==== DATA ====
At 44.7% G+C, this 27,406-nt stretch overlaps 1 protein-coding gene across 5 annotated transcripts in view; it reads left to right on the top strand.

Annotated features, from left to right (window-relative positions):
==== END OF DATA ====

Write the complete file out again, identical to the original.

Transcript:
At 44.7% G+C, this 27,406-nt stretch overlaps 1 protein-coding gene across 5 annotated transcripts in view; it reads left to right on the top strand.

Annotated features, from left to right (window-relative positions):